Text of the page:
For those who don’t know their game history, Halo was originally going to be ’s killer app. Seriously. Yes, the world of today would indeed be a drastically different place if Jobs and company hadn’t let slip out of their hands.

As pretty much everyone knows by know, the man who created Apple Computer, the Macintosh, the iPod, the , and the , plus everything in-between, is no longer with us . He leaves behind a legacy that will be unmatched for quite some time, perhaps never. After all, he revolutionized how we interact with technology, but he also redefined the very face of entertainment on every single level. Including literature, photography, music, film, the internet…

But video games? Not so much. Actually, Apple is now a force to be reckoned with on the gaming front as well. Still, it’s a relatively new thing, and something that’s entirely due to iOS. Otherwise, for the most part, when it comes to gaming, Apple users have long been second-class citizens.

And when you don’t factor the iPhone/iPod Touch/iPad at all, that’s still somewhat the case. Again, things have certainly gotten better on that end… Steam showing up on OS X was a HUGE moral booster… it wasn’t until the iPhone came along and changed things up drastically.

It was the catalyst that Jobs had long been seeking, and those efforts quite some time ago. Knowing full well how deficient the Mac was in that category, when he was brought back on board in the mid/late 90s (the dude had been fired from his own company in the mid 80s, which in turn led to Apple going almost extinct), it was a priority to make a mark in the lucrative PC gaming market.

This meant embracing open, cross-platform technologies and attracting top tier talent. Like Bungie, which has been able to carve a name for itself, especially among the modest number of Mac users that played game on that platform. So to help sell the new G4 desktop, Jobs thought it would be a good idea to wow potential customers, as well as other game developers, with the following demo in 1999…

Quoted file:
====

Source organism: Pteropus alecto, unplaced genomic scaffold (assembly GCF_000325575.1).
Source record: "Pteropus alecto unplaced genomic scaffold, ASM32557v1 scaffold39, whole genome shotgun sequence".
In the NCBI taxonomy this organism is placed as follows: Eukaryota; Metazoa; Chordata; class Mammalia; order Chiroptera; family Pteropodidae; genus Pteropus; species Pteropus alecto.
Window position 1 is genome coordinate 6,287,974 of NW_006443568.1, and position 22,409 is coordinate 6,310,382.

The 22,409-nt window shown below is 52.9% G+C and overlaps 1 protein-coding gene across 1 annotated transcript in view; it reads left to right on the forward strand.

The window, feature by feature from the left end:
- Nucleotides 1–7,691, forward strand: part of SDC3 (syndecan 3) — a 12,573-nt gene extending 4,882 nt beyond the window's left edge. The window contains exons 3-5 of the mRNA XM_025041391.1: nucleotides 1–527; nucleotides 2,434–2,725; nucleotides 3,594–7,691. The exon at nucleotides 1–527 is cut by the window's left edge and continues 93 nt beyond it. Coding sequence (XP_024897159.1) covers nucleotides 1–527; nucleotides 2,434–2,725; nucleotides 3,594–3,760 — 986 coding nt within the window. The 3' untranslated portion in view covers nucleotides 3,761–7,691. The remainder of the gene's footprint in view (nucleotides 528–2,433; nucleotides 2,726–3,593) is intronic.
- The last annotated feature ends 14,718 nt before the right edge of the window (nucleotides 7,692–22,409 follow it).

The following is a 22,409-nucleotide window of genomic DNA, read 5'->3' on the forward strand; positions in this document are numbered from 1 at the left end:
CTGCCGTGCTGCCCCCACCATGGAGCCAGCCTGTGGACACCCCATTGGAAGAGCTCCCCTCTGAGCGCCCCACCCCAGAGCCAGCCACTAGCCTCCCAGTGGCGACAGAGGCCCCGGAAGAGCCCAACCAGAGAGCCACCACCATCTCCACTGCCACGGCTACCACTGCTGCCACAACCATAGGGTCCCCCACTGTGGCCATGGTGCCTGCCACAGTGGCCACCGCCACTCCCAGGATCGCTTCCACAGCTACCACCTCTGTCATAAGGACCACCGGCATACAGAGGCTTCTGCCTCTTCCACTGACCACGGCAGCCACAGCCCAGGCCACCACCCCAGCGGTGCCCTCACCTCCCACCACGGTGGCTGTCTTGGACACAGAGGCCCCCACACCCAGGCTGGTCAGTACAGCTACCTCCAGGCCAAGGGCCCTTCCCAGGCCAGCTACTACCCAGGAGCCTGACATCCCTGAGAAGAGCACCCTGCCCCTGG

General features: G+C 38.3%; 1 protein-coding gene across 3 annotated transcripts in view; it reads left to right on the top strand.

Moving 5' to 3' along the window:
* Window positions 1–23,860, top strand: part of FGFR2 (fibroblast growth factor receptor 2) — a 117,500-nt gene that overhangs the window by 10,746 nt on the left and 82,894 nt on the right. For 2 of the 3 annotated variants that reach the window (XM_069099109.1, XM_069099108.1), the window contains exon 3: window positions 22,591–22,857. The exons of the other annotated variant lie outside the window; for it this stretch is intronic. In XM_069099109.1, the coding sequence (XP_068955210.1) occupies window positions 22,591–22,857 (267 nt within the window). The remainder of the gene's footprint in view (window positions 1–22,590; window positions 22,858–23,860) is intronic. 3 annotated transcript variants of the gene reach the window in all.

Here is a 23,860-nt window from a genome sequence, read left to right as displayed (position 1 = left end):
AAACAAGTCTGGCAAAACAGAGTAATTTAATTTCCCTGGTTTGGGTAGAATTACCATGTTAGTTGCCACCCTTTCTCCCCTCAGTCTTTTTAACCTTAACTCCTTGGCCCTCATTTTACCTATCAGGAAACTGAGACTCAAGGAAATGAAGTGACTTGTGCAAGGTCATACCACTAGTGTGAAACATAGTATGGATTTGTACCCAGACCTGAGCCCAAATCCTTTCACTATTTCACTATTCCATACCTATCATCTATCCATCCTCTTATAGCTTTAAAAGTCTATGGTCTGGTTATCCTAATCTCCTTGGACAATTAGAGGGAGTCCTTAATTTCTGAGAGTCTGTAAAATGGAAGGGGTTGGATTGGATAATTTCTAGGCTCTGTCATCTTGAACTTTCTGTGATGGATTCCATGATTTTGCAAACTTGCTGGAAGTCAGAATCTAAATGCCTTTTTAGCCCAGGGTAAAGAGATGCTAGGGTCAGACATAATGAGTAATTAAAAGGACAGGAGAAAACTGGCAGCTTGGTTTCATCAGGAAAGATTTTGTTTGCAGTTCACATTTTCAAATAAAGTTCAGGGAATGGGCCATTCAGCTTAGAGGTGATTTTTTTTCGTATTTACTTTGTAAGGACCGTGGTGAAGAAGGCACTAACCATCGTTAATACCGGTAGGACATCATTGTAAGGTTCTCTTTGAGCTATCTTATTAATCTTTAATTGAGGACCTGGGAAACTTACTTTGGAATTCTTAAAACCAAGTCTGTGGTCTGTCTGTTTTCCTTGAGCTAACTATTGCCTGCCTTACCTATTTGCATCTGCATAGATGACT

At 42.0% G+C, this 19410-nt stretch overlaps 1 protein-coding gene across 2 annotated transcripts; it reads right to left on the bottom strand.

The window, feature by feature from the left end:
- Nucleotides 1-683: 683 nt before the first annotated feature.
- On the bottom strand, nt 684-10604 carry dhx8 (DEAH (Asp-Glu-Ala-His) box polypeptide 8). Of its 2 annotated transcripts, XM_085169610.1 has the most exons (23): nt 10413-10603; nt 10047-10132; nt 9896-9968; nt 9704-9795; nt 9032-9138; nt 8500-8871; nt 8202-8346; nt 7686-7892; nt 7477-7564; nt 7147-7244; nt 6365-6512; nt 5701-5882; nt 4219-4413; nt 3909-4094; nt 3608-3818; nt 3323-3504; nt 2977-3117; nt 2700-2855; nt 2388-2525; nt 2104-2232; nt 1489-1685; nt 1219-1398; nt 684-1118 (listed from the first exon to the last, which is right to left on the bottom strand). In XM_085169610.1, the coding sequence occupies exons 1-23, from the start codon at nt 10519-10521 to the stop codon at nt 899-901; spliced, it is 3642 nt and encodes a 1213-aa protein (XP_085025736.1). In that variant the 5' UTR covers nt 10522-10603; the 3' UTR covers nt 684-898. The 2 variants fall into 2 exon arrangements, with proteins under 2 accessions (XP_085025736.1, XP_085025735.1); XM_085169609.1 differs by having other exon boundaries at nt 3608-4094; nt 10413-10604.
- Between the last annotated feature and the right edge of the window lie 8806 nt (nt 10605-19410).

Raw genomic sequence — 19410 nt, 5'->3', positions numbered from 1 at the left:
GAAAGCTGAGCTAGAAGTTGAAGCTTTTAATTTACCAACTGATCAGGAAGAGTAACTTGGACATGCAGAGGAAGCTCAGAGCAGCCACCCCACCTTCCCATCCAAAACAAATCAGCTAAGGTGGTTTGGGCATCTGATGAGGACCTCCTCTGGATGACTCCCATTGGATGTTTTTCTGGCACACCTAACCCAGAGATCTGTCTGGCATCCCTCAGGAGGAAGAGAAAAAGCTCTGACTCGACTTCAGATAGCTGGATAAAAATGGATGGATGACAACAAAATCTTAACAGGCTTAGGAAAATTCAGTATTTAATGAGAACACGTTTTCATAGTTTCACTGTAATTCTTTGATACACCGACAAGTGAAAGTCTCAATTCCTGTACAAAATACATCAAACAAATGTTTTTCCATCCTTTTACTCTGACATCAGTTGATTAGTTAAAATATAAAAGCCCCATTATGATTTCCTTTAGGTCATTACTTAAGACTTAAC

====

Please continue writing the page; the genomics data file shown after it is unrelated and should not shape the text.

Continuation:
… While quite rough and tumble, it’s largely the same game that would end up on the Xbox 1 2 years later. So what happened there exactly? Well, development costs for the game was so high that Bungie found itself in financial dire straights. They had no other choice but to put themselves on the auction block. And since Microsoft was desperate for content, cuz they were putting together a brand new console, that Halo game looked as if it was a possible contender. And obviously, the rest is history.

Though the question remains: why didn’t Apple help Bungie out? After-all, the reaction that Halo got at Macworld was super positive. Did they go to Apple for help to being with? If so, did Apple not care? Or did MS simply offer more money? The true details may never be known. But thank God it worked out as it did, so it’s a safe bet that Halo ‘s eventual success, and all the innovations that followed suit, might have dwarfed in comparison to the original game, if it had remained on the G4.

Much like Apple’s inventions, like the iPhone, it’s easy to forget how groundbreaking Halo was, and helped to set the pace that pretty much everyone in the game industry followed. In the end, it was able to sell a $299 console fairly handily. Not sure how it would have done with a computer that cost $2,499. But like I said, Apple ultimately has the last laugh; at their iPhone 4S press conference, they made mention of how the iPod Touch is technically the most popular gaming device in the world.

BTW, anyone interested in brushing up on their Halo history further, I’d recommend the follow behind the scenes that Bungie themselves created..

ce8e524711alhalo.jpg 450x273 Steve Jobs and the one that got away, aka, ‘Halo’

Continued here:
VIDEO: Steve Jobs and the one that got away, aka, ‘Halo’